An interview with Tyson Edwards, YouTuber and All-Around Athlete
In December 2019, I interviewed Scott Sumner, an economist currently the director of The Mercatus Center’s Program on Monetary Policy. Professor Sumner writes at The Money Illusion, chiefly about monetary policy and economics in his “slightly off-center” style. A 2015 article—Which issues are important (to me)?—served as the basis for our conversation. The list was surprising; I imagined how useful-and how much fun-it would be to ask the professor for elaboration and clarification.
Issues Important to Scott
Max: In the piece you have tiers of issues. In the most important tier, you have four issues: US military intervention (mostly against), immigration (more, more, more), ending the War on Drugs, and a right to die, with a link to Scott Alexander’s essay. Besides possibly the immigration issue, which has seen more interest recently what with pieces like Bryan Caplan and Zach Weinersmith’s graphic nonfiction Open Borders, none of the four are strictly speaking economic issues. I believe that while Caplan says that standard estimates of open border policies would result in something like a doubling of global GDP, did you include that item for its economic effects?
Scott: It probably reflects the fact that I live in a fairly affluent country—the United States—and if I think of my own personal life, the things that matter most to me tend not to be economic factors but other things going on in my life. And I see the country that way as well. Some of these issues have to do with life and death or being incarcerated or being in pain, and it seems that in an affluent country, those things would be more important at the margins than some of the economic issues like taxes and so on. Looking back on that list I would add regulations on organ transplants to the top of the list. Four years later, I don’t know why I didn’t include that at the time. But that’s another issue that’s often thought of as non-economic. So yea, it’s not that economic are unimportant, just not as important for human welfare.
Again, this reflects my living in an affluent society. If I lived somewhere like India, I could imagine economic issues taking on more importance to me.
Max: I seem to recall you mentioning in the past an illness or ailment of some kind. Is that correct, or am I conflating your mention of that with another blogger?
Scott: No, I don’t have any serious illness. I mean I have aches and pains from getting older. You’re probably thinking of the fact that somewhere I mentioned, in the context of inequality, just the difference in quality of life of being young versus old is much bigger than the difference between, say, having relatively low and relatively high income. In other words, my quality of life when I was younger and had much less money was higher than today when I have much more money but more aches and pains. And that’s for someone like me who’s relatively healthy. Taking someone less healthy, the disparity is even higher.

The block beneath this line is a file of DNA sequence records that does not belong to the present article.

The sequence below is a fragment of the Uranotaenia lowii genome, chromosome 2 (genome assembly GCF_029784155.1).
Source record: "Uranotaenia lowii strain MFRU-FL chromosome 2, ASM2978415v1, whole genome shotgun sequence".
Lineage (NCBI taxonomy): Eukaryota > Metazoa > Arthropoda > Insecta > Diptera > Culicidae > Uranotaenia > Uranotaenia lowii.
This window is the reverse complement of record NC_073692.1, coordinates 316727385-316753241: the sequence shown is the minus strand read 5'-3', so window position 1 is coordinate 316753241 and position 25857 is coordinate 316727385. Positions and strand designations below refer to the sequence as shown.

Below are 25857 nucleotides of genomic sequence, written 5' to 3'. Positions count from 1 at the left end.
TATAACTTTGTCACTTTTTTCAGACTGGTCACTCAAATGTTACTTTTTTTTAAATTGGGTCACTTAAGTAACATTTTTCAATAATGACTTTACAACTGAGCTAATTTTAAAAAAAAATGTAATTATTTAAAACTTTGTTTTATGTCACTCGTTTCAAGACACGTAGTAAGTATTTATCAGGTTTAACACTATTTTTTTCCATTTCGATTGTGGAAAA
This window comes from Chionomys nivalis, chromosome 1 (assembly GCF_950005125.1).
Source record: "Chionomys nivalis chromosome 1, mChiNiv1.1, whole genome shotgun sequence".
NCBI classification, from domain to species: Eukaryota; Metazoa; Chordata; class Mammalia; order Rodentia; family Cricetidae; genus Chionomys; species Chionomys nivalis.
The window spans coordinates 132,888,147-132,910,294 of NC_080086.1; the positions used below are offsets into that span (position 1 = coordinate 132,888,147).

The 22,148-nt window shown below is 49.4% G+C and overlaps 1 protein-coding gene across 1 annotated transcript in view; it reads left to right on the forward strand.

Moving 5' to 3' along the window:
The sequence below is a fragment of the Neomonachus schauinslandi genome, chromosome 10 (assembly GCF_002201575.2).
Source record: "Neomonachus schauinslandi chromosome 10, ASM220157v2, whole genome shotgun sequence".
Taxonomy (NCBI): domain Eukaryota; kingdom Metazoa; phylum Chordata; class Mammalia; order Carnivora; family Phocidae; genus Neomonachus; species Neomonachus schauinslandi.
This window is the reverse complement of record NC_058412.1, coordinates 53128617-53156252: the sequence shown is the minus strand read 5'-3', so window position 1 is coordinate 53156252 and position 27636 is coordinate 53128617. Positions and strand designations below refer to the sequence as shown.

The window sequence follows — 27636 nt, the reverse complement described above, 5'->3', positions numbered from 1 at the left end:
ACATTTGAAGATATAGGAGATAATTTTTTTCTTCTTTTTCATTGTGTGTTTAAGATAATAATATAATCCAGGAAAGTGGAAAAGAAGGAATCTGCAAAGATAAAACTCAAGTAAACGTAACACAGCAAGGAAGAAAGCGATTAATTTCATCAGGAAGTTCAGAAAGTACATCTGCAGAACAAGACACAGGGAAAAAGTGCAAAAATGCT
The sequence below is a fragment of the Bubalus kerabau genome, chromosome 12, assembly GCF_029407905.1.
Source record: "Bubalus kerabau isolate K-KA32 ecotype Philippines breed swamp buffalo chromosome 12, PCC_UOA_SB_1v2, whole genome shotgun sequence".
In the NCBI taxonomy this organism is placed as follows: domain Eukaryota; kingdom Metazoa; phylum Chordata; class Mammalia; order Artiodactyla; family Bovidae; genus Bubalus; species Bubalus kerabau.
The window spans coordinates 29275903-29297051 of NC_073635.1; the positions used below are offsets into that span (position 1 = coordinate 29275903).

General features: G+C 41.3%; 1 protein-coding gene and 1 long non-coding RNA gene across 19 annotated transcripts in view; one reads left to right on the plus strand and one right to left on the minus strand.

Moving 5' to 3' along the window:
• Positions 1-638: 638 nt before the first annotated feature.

But I may have created the impression that I was less healthy that I actually am.
Max: Do you think that’s a commonly held position? That most people value health more than wealth after a certain amount? Or is that idea still not widely known about, or is but still disregarded?
Scott: You know, that’s hard for me to say because I’m not really sure I am typical. I think I am atypical in one respect in that I don’t really care much about my income relative to others. My perception from when I still worked in a regular office job is that a lot of other people cared a lot about how big their raise was relative to the average. And I didn’t much care about that at all. I was interested in how much money I was going to earn and I preferred more money to less, but I didn’t really think about it in terms of what others were making.
But humans are very social animals. And most people probably care a great deal about how they are doing in the pecking order, so may care more about economic issues than I do. On the other hand, for most people in their day to day lives, it seems to me as an outsider that most of what causes unhappiness has to do with things like physical pain, mental illness, not getting along with friends and family members, personal disputes, a lot of stuff like that. Not whether they’re driving a Mercedes versus a Honda Civic. It’s nice when you get the Mercedes, but then you start driving and the experience is not really much different than driving an ordinary car.
Max: There’s this someone on the internet who goes by gwern, he’s a computer science/engineer type, with a popular website and blog. He tweeted something to the effect of: given that college comprises a socially wasteful set of activities—we make them learn history, French, political science, etc. which doesn’t seem to turn them into “critical thinkers” and they don’t often use that information—we should replace it all with intense exercise and physical training. That everyone should go to school to get into as good a physical shape as they can (not to mention that such physical activity might actually boost IQ some). It’s completely outside the Overton window, but if we’re rewriting the college curriculum in light of what makes people happy, we could also add, to the degree it’s teachable, interpersonal relationship skills. If relationships and physical health are key determinants of happiness, this sort of college could provide a more enduring source of wellbeing.